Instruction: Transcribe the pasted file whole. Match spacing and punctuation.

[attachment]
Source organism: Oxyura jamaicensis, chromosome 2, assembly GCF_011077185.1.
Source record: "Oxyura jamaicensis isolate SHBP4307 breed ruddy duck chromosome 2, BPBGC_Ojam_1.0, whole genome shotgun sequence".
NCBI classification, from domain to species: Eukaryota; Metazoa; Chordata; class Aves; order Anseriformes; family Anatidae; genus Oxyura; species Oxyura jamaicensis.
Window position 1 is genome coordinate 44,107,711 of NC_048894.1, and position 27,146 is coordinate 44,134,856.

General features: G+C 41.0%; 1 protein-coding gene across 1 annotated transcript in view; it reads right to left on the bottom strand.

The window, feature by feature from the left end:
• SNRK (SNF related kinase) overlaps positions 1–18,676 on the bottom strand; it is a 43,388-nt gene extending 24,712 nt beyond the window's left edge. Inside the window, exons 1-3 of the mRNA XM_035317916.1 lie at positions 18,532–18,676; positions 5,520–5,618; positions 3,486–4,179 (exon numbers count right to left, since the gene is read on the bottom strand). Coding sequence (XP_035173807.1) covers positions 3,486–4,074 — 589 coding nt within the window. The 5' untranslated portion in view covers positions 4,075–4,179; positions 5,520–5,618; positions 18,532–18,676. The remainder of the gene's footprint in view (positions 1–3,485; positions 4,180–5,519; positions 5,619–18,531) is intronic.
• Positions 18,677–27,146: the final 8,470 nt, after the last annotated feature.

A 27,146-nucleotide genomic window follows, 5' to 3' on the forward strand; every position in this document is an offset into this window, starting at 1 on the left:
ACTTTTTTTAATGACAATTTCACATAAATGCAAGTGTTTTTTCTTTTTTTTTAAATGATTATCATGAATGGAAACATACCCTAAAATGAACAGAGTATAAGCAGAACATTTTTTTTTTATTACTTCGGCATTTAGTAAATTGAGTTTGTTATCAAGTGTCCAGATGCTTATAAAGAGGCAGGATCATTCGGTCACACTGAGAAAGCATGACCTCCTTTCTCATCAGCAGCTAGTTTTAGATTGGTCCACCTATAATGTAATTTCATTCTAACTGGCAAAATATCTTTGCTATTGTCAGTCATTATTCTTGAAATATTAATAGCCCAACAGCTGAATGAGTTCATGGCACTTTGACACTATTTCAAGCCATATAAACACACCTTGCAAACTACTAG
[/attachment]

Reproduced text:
Source organism: Oxyura jamaicensis, chromosome 2, assembly GCF_011077185.1.
Source record: "Oxyura jamaicensis isolate SHBP4307 breed ruddy duck chromosome 2, BPBGC_Ojam_1.0, whole genome shotgun sequence".
NCBI classification, from domain to species: Eukaryota; Metazoa; Chordata; class Aves; order Anseriformes; family Anatidae; genus Oxyura; species Oxyura jamaicensis.
Window position 1 is genome coordinate 44,107,711 of NC_048894.1, and position 27,146 is coordinate 44,134,856.

General features: G+C 41.0%; 1 protein-coding gene across 1 annotated transcript in view; it reads right to left on the bottom strand.

The window, feature by feature from the left end:
• SNRK (SNF related kinase) overlaps positions 1–18,676 on the bottom strand; it is a 43,388-nt gene extending 24,712 nt beyond the window's left edge. Inside the window, exons 1-3 of the mRNA XM_035317916.1 lie at positions 18,532–18,676; positions 5,520–5,618; positions 3,486–4,179 (exon numbers count right to left, since the gene is read on the bottom strand). Coding sequence (XP_035173807.1) covers positions 3,486–4,074 — 589 coding nt within the window. The 5' untranslated portion in view covers positions 4,075–4,179; positions 5,520–5,618; positions 18,532–18,676. The remainder of the gene's footprint in view (positions 1–3,485; positions 4,180–5,519; positions 5,619–18,531) is intronic.
• Positions 18,677–27,146: the final 8,470 nt, after the last annotated feature.

A 27,146-nucleotide genomic window follows, 5' to 3' on the forward strand; every position in this document is an offset into this window, starting at 1 on the left:
ACTTTTTTTAATGACAATTTCACATAAATGCAAGTGTTTTTTCTTTTTTTTTAAATGATTATCATGAATGGAAACATACCCTAAAATGAACAGAGTATAAGCAGAACATTTTTTTTTTATTACTTCGGCATTTAGTAAATTGAGTTTGTTATCAAGTGTCCAGATGCTTATAAAGAGGCAGGATCATTCGGTCACACTGAGAAAGCATGACCTCCTTTCTCATCAGCAGCTAGTTTTAGATTGGTCCACCTATAATGTAATTTCATTCTAACTGGCAAAATATCTTTGCTATTGTCAGTCATTATTCTTGAAATATTAATAGCCCAACAGCTGAATGAGTTCATGGCACTTTGACACTATTTCAAGCCATATAAACACACCTTGCAAACTACTAG